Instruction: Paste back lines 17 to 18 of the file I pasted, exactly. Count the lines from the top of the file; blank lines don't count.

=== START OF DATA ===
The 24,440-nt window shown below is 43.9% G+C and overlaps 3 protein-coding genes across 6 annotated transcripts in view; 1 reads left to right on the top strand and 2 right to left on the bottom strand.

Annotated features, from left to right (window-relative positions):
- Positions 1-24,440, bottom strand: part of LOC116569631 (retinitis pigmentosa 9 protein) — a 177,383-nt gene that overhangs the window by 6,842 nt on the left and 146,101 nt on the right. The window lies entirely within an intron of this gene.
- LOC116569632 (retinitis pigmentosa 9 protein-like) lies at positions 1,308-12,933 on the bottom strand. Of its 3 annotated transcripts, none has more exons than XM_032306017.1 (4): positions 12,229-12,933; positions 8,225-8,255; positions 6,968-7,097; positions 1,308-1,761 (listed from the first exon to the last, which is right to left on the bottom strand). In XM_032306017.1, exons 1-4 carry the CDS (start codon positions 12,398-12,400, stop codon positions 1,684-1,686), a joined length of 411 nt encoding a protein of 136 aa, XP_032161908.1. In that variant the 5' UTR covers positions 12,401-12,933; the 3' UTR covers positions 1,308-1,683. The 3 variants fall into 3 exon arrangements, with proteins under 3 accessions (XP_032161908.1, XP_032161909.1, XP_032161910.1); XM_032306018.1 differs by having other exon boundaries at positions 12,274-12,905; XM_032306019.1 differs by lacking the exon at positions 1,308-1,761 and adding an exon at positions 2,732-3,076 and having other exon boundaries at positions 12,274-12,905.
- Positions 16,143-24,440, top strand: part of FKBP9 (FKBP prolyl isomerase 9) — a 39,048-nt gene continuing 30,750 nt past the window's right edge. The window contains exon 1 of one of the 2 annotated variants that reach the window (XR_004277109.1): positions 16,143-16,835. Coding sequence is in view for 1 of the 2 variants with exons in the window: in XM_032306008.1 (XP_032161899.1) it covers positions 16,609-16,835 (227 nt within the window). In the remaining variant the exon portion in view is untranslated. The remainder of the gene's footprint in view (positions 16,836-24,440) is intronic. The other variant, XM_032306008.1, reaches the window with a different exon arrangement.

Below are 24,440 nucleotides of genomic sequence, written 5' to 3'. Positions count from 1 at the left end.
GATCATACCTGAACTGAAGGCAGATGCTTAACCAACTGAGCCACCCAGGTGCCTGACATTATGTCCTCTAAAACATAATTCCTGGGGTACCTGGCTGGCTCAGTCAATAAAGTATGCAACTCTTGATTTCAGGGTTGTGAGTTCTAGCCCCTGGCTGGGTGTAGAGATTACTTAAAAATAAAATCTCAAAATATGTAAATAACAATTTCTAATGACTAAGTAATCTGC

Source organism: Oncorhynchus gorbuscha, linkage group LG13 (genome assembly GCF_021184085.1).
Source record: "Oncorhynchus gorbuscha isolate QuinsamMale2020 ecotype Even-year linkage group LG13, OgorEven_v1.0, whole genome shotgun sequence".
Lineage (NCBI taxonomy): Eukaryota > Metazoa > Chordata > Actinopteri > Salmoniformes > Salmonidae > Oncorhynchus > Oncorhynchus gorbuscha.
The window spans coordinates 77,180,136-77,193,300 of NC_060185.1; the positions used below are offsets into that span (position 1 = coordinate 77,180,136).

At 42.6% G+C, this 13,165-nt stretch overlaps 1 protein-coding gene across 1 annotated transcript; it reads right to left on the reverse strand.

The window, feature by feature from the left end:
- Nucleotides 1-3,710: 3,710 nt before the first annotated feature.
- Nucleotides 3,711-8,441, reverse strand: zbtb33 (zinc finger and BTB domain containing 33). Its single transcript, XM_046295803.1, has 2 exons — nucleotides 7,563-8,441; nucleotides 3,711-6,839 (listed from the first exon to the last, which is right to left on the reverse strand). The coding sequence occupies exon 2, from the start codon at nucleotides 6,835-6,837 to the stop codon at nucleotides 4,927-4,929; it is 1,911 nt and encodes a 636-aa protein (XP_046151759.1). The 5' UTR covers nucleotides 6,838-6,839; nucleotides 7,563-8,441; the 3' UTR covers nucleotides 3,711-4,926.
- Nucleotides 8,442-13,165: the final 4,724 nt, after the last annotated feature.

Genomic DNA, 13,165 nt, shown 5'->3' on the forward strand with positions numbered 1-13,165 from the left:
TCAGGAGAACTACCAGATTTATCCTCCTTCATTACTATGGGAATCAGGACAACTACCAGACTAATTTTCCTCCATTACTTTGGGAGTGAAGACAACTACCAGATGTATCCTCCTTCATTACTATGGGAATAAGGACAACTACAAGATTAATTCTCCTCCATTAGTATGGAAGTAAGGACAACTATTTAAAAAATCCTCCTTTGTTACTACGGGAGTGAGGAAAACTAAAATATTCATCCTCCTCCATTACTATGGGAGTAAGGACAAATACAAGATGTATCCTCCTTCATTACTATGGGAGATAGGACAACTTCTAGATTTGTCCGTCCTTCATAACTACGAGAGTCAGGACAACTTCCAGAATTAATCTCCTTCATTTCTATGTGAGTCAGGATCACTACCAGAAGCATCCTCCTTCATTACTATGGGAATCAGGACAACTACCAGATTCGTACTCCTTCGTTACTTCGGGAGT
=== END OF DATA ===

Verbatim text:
Genomic DNA, 13,165 nt, shown 5'->3' on the forward strand with positions numbered 1-13,165 from the left:
TCAGGAGAACTACCAGATTTATCCTCCTTCATTACTATGGGAATCAGGACAACTACCAGACTAATTTTCCTCCATTACTTTGGGAGTGAAGACAACTACCAGATGTATCCTCCTTCATTACTATGGGAATAAGGACAACTACAAGATTAATTCTCCTCCATTAGTATGGAAGTAAGGACAACTATTTAAAAAATCCTCCTTTGTTACTACGGGAGTGAGGAAAACTAAAATATTCATCCTCCTCCATTACTATGGGAGTAAGGACAAATACAAGATGTATCCTCCTTCATTACTATGGGAGATAGGACAACTTCTAGATTTGTCCGTCCTTCATAACTACGAGAGTCAGGACAACTTCCAGAATTAATCTCCTTCATTTCTATGTGAGTCAGGATCACTACCAGAAGCATCCTCCTTCATTACTATGGGAATCAGGACAACTACCAGATTCGTACTCCTTCGTTACTTCGGGAGT